Personality-driven docuseries like Tiger King, The Way Down, and Bad Vegan are, to a large extent

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the offspring of early-2000s freak-show reality TV, and that relationship is once again highlighted by Dangerous Breed: Crime. Cons. Cats.

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The three-part nonfiction venture (Nov. 22 on Peacock) was born out of Frederick Kroetsch’s decade-long attempt to turn amateur pro wrestler Teddy Hart into a small-screen star.

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While that effort went for naught, it did give Kroetsch access to a wild individual who bred Persian cats

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engaged in polyamory, smoked tons of weed, and was charged with sexual assault—all before his wrestling-trainee girlfriend Samantha Fiddler went missing shortly after entering his orbit.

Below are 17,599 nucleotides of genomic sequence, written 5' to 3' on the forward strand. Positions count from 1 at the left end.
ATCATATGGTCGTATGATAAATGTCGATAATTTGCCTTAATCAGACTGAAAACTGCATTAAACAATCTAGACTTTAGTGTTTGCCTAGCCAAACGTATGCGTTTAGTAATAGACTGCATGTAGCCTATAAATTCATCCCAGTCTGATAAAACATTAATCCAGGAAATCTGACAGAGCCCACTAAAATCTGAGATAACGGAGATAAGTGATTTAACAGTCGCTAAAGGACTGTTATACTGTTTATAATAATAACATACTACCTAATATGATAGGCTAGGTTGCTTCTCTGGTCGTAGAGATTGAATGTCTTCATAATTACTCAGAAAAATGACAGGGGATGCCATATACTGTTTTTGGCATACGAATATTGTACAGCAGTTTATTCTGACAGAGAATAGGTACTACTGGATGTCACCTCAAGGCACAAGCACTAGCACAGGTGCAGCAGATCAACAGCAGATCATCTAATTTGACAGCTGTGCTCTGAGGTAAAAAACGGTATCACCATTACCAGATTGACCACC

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It’s a tabloid-y tale of sex, drugs, and violence, and one that Kroetsch rightfully views as an indictment of himself and the tawdry genre that helped facilitate its horrors.

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Samantha’s disappearance, which remains unsolved to this day, is the central focus of Dangerous Breed

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Crime. Cons. Cats., although it can only be understood within the context of Kroetsch’s 2012 decision—as a fledgling Edmonton filmmaker in search of a gripping story—to check out the local amateur independent wrestling scene

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